MMR vaccination and pervasive developmental disorders: a case-control study.


Smeeth, L; Cook, C; Fombonne, E; Heavey, L; Rodrigues, LC; Smith, PG; Hall, AJ; (2004) MMR vaccination and pervasive developmental disorders: a case-control study. Lancet, 364 (9438). pp. 963-9. ISSN 0140-6736 DOI: 10.1016/S0140-6736(04)17020-7

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Abstract

BACKGROUND: Concern that measles-mumps-rubella (MMR) vaccination might cause autism has led to a fall in vaccine coverage. We investigated whether MMR vaccination is associated with an increased risk of autism or other pervasive developmental disorders. METHODS: We did a matched case-control study using the UK General Practice Research Database. Cases were people born in 1973 or later who had first recorded diagnosis of pervasive developmental disorder while registered with a contributing general practice between 1987 and 2001. Controls were matched on age, sex, and general practice. FINDINGS: 1294 cases and 4469 controls were included. 1010 cases (78.1%) had MMR vaccination recorded before diagnosis, compared with 3671 controls (82.1%) before the age at which their matched case was diagnosed. After adjustment for age at joining the database, the odds ratio for association between MMR and pervasive developmental disorder was 0.86 (95% CI 0.68-1.09). Findings were similar when restricted to children with a diagnosis of autism, to those vaccinated with MMR before the third birthday, or to the period before media coverage of the hypothesis linking MMR with autism. INTERPRETATION: Our findings suggest that MMR vaccination is not associated with an increased risk of pervasive developmental disorders.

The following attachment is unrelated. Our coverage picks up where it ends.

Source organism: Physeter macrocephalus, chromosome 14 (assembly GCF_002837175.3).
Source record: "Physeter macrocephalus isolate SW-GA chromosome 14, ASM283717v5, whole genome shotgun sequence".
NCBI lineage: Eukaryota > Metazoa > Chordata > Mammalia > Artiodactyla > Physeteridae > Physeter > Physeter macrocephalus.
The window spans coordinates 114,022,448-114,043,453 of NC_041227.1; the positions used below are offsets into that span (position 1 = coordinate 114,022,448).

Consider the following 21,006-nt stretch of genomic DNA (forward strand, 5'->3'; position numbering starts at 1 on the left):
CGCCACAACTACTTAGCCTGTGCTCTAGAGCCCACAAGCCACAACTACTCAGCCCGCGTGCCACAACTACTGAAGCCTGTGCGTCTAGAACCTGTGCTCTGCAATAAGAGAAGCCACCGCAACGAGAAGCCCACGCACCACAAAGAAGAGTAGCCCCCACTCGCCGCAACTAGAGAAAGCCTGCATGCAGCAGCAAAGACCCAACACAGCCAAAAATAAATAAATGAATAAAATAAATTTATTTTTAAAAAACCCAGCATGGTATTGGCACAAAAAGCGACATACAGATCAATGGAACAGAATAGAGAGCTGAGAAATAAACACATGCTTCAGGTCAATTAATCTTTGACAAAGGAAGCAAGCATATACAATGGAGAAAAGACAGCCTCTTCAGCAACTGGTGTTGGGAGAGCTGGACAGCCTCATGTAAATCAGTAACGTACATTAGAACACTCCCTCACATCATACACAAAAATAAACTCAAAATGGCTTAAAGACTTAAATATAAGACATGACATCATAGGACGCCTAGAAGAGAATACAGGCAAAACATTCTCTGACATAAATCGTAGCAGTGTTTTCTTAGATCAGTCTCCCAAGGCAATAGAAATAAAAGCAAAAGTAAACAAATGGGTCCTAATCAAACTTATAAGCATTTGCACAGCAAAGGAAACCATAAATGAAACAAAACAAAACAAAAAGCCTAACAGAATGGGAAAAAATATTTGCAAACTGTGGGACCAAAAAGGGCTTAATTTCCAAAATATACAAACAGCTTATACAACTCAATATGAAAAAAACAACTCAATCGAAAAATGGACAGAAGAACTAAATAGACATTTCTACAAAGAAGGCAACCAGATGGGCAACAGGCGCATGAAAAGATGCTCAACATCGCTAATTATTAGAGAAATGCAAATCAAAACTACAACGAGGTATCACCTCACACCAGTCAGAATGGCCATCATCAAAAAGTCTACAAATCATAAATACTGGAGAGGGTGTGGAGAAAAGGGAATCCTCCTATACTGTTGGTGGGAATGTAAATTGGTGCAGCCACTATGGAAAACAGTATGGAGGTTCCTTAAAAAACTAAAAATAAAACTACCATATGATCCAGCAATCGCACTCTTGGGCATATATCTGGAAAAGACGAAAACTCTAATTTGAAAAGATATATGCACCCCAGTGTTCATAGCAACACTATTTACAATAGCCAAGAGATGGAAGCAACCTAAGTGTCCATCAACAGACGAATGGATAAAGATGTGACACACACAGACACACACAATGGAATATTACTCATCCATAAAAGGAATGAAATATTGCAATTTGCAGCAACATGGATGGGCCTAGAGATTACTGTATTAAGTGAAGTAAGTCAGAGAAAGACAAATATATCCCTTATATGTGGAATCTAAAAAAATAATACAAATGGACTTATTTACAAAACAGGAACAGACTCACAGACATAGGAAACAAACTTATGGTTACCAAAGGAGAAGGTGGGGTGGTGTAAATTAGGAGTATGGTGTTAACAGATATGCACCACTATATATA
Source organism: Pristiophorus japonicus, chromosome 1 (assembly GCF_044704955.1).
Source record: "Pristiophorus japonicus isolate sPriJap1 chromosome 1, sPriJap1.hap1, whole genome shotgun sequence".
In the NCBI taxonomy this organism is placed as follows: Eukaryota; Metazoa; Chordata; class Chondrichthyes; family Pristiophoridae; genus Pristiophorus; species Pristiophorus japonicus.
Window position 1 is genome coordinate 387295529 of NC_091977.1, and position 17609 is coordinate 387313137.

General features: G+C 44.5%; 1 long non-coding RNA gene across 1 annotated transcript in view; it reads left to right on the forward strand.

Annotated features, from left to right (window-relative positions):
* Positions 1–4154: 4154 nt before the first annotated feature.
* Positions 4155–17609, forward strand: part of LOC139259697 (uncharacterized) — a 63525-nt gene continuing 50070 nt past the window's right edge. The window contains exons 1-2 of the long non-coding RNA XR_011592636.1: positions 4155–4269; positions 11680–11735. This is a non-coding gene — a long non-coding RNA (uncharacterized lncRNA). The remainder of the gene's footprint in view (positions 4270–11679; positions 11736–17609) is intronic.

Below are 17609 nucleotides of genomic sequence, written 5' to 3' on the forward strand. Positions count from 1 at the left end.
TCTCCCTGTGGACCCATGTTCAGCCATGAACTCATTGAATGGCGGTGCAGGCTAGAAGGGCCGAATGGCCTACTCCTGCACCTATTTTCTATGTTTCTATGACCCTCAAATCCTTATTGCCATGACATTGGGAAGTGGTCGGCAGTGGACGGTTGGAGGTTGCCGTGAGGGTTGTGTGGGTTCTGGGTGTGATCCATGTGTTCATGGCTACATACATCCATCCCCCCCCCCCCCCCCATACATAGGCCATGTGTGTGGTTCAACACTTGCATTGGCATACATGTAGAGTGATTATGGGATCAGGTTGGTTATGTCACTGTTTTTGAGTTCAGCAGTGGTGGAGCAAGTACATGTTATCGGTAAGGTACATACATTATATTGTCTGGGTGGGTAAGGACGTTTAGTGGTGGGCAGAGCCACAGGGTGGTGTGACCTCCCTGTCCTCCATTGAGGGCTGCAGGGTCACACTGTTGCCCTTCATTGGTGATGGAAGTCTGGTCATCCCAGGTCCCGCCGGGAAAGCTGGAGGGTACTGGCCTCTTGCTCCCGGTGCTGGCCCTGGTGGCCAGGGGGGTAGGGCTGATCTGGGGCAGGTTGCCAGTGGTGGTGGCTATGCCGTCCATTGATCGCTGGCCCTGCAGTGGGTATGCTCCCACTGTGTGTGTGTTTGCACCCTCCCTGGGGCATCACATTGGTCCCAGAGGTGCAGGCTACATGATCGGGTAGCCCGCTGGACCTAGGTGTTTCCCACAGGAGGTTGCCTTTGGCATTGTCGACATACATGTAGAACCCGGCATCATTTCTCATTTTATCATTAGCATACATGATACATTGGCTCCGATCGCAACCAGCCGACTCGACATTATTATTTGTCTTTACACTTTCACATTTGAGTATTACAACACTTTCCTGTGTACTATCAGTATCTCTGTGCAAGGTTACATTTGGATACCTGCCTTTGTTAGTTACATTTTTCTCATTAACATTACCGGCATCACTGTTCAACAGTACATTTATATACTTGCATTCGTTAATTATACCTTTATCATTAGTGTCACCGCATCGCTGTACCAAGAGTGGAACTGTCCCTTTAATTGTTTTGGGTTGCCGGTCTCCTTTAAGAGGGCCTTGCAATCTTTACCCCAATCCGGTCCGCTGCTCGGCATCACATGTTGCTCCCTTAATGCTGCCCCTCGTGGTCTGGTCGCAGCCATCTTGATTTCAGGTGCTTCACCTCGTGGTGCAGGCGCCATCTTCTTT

Item Type: Article
Faculty and Department: Faculty of Epidemiology and Population Health > Dept of Infectious Disease Epidemiology
Faculty of Epidemiology and Population Health > Dept of Non-Communicable Disease Epidemiology
Research Centre: Centre for Global Non-Communicable Diseases (NCDs)
Vaccine Centre
Centre for Maternal, Reproductive and Child Health (MARCH)
PubMed ID: 15364187
Web of Science ID: 223831000026
URI: http://researchonline.lshtm.ac.uk/id/eprint/14398

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